By Jeff Bess
YouTube has come a long way in the decade since its founding as the Internet’s hub for one-off viral clips and cat videos. As of last month, YouTube reported that it reaches more viewers in the coveted 18-49 age group during primetime than the top ten TV shows combined. This is due in large part to the vibrant community of original content creators – some of whom individually drive enough traffic to make themselves millionaires – that host and share their videos on YouTube’s platform.
YouTube’s explosive growth as commercial and expressive medium has naturally brought with it a greater likelihood of legal disputes, particularly with respect to copyrights. Take for instance popular YouTubers Ethan and Hila Klein, the couple behind the comedy channel H3H3 Productions. They have built a following of nearly two million subscribers by making videos commenting on and making fun of other YouTubers’ videos. A typical H3H3 Productions episode finds Ethan sitting in front of his computer wearing a red thrift store beanie and poking fun at the “goofs and gaffs” in the subject video. Interspersed with his commentary are clips from the subject video, oftentimes edited to exaggerate the look or sound of the clip being discussed. It is all in good fun and Ethan and Hila have even met some of their subjects (or “living memes”) in real life to collaborate.
One subject of a recent H3H3 Productions video, Matt Hoss (“The Bold Guy” who makes videos of himself picking up women using his parkour skills), was not amused – and filed a lawsuit against the Kleins alleging copyright infringement for including clips from his video. H3H3 Productions publicly stated that they intended to fight the lawsuit on the grounds of fair use. Fair use is a legal doctrine that permits use of copyrighted material depending on: (1) the purpose and character of the use; (2) the nature of the copyrighted work; (3) the amount and substantiality of the portion used; (4) the effect on the value of the copyrighted work. Setting aside the precise, fact-specific questions about the exact parts of The Bold Guy’s video featured in H3H3 Production’s video, the Klein’s kind of satire and criticism is generally considered fair use. The rub, however, as Ethan and Hila discovered, is that fair use is an “affirmative defense” that must be proven at trial. That means that, even if they were to prevail, they would have to incur the huge fees associated with a protracted legal battle, which their attorney estimated to be in excess of $100,000.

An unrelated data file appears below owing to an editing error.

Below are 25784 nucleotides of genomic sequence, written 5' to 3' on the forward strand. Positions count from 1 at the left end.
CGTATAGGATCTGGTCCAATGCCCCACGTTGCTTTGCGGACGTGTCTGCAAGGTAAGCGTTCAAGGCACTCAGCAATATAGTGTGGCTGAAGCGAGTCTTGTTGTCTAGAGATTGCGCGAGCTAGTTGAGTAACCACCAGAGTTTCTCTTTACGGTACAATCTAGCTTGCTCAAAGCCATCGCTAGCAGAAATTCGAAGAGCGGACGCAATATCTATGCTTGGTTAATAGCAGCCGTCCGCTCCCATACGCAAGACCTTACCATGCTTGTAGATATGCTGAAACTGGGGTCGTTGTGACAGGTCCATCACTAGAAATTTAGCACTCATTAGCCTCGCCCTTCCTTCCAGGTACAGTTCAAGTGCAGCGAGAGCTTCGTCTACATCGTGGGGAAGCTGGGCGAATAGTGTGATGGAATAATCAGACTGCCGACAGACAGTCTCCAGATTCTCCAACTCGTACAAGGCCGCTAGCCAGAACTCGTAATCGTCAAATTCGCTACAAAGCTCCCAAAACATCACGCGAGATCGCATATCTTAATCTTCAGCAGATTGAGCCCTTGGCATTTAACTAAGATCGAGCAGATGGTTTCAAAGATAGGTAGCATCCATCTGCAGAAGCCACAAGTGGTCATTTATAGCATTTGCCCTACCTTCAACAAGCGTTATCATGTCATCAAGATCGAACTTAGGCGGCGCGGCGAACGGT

In most cases, this is the end of the story. Very few people, even successful YouTube “celebrities”, can afford to defend themselves against a serious copyright infringement lawsuit. Proponents of expanding the doctrine of fair use point to this economic burden and the potential chilling effect it could have on creators’ expressive freedom as evidence of a need to expand protections for creators. That must be weighed, of course, against original creators like The Bold Guy’s legitimate interest in their original works. Indeed, this need to balance competing, overlapping interests is part of why copyright infringement litigation is so complicated and so costly.
Luckily for the Kleins, this was not like most cases. In less than one day, nearly $150,000 was raised by hundreds of people – including a number of YouTubers Ethan and Hila had previously skewered – to cover H3H3 Productions’ legal fees. In partnership with their attorneys, Morrison/Lee of New York, the Kleins put the money into a trust account called the “Fair Use Protection Account” (or “FUPA”) to help cover other content creators’ legal fees in similar situations. According to the official FUPA Twitter account, Morrison/Lee has already received dozens of requests for assistance and, as of last week, are on the verge of officially filing as a registered nonprofit. Whatever the outcome or merits of the Kleins’ case, the decision to litigate the case the move to create the FUPA to provide future support, it is a potentially exciting time for YouTube content creators afraid of frivolous copyright claims.
Image Source: YouTube and H3H3 Productions